What challenges? Financial crises, climate change, weapons of mass destruction widely and readily available to rogue states and lunatic groups. Is that all? No.
“Competition (for scarce world resources) inevitably will lead to conflict,” Cartwright said. “Are we at a tipping point? Yes. Will we have control? No.”
Generals are interested because when leaders of state, commerce and church mess up, armed forces have to clean up.
Cartwright’s love and admiration for the men and women who fight for us if things go wrong is palpable. Figuring out when and where the next conflict breaks out, and how best to combat it, is what generals are supposed to do.
Now they also try to figure out why, and ways to prevent it. For example, a 2004 Department of Defense study determined global warming is the No. 1 threat to the security of the United States. How can that be if there is no such thing?
Just because history proves we turn upon ourselves when stressed with a ferocity unequaled by any other species, is there any reason to think this time will be different?
Nope, according to Cartwright. The stress level is rising, fast. Along with heating things up, we inflict upon ourselves an increasing host of things — from radioactive isotopes to organic chemicals to new and emerging diseases — never before endured by humans.
Family by family, friend by friend we now begin to see the price we pay for our toxic past. We have not seen the worst of it. Our despoiling of our narrow ecological niche leaves us little room for survival.
We are learning the real price of living it up instead of eating bread from the sweat of our brow. We arrogantly believe “the laws of Nature and Nature’s God” beseeched in our Declaration of Independence somehow do not apply to us.
Environmentalists weep about saving Earth when actually our planet is not at risk. We are. Other species come and go. Why not us?
Don’t worry about biodiversity. While exterminating thousands of species, we create opportunities for others. Cockroaches and rats are doing very well. Doing even better are myriad bacteria and viruses. For example, we’ve created perfect environments for growth and spread of staphylococcus and influenza, and the willfully ignorant and criminal negligence of our political and spiritual leaders helped HIV propagate around the globe in less than a decade. Thanks.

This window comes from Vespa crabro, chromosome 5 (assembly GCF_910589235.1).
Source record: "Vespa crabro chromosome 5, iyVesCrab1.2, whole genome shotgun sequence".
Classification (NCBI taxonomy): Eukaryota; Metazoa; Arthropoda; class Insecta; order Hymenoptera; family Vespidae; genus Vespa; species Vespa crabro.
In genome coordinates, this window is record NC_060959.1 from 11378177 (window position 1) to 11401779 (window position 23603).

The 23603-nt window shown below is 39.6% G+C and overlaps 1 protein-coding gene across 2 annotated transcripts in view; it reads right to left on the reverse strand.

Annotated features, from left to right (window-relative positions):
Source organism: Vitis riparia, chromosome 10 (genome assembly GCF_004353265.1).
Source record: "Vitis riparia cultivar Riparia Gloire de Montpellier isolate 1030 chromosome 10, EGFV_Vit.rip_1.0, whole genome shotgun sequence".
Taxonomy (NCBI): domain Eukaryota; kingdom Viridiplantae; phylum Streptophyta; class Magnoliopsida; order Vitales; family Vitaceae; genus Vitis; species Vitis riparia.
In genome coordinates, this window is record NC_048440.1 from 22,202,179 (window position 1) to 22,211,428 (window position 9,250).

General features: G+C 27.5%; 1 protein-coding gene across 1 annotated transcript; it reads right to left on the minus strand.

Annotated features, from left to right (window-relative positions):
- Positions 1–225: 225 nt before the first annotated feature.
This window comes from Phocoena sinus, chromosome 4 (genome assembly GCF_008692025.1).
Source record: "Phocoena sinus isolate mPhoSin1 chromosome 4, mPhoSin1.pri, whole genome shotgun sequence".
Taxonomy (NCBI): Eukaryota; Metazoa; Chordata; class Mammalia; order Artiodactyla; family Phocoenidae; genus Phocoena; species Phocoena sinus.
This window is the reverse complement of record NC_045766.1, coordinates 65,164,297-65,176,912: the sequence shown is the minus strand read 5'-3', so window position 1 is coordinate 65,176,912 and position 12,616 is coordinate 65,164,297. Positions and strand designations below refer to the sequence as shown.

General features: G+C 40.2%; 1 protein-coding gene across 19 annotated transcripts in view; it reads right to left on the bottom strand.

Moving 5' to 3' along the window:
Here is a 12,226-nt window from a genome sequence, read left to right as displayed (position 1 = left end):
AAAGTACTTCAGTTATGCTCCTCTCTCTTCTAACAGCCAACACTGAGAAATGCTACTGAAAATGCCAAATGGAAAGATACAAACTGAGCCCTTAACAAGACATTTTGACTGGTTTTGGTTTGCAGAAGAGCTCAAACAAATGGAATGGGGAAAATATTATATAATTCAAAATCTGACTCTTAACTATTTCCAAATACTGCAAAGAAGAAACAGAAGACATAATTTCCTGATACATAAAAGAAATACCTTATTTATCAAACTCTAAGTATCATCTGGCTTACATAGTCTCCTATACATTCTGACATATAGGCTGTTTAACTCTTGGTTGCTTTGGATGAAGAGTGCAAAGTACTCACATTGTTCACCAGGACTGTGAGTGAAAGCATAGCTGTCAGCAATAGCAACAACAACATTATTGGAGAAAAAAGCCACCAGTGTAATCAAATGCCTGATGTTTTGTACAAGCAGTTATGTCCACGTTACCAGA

Sure, if we ceased all carbon dioxide emissions now it would take only 100,000 years to return to pre-industrial levels.
And those new substances — we cannot even count them all — we poison the born and unborn with will continue to kill us for millennia, especially if we use them as weapons.
But we and we alone hold the power to begin undoing what we have done. The hard fact is environmental responsibility is good business, creating jobs, adding real value and paying long-term dividends.
Environmental atrocities are bad business, merely deferring costs that accrue and compound — costs we cannot refuse to pay. Our ecological deficit is orders of magnitude larger than our fiscal debts, though both grow from our same inherent flaws.
We can pay down both at the same time if we have the wisdom and will to take control.
If we do we can thrive and prosper. If we don’t, Gen. Cartwright is correct. We’re doomed.
Frank Keegan is editor of The Baltimore Examiner. Reach him at firstname.lastname@example.org.